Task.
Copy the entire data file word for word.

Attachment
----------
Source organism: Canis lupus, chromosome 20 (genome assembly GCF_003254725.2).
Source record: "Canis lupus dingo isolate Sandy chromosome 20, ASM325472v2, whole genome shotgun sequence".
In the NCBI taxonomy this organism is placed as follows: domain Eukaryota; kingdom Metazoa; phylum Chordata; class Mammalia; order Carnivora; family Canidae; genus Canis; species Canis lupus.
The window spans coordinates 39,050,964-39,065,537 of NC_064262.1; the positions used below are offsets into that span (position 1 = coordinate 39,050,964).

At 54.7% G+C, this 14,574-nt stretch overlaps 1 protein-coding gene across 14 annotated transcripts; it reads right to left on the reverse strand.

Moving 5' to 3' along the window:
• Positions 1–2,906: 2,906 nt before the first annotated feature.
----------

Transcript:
Source organism: Canis lupus, chromosome 20 (genome assembly GCF_003254725.2).
Source record: "Canis lupus dingo isolate Sandy chromosome 20, ASM325472v2, whole genome shotgun sequence".
In the NCBI taxonomy this organism is placed as follows: domain Eukaryota; kingdom Metazoa; phylum Chordata; class Mammalia; order Carnivora; family Canidae; genus Canis; species Canis lupus.
The window spans coordinates 39,050,964-39,065,537 of NC_064262.1; the positions used below are offsets into that span (position 1 = coordinate 39,050,964).

At 54.7% G+C, this 14,574-nt stretch overlaps 1 protein-coding gene across 14 annotated transcripts; it reads right to left on the reverse strand.

Moving 5' to 3' along the window:
• Positions 1–2,906: 2,906 nt before the first annotated feature.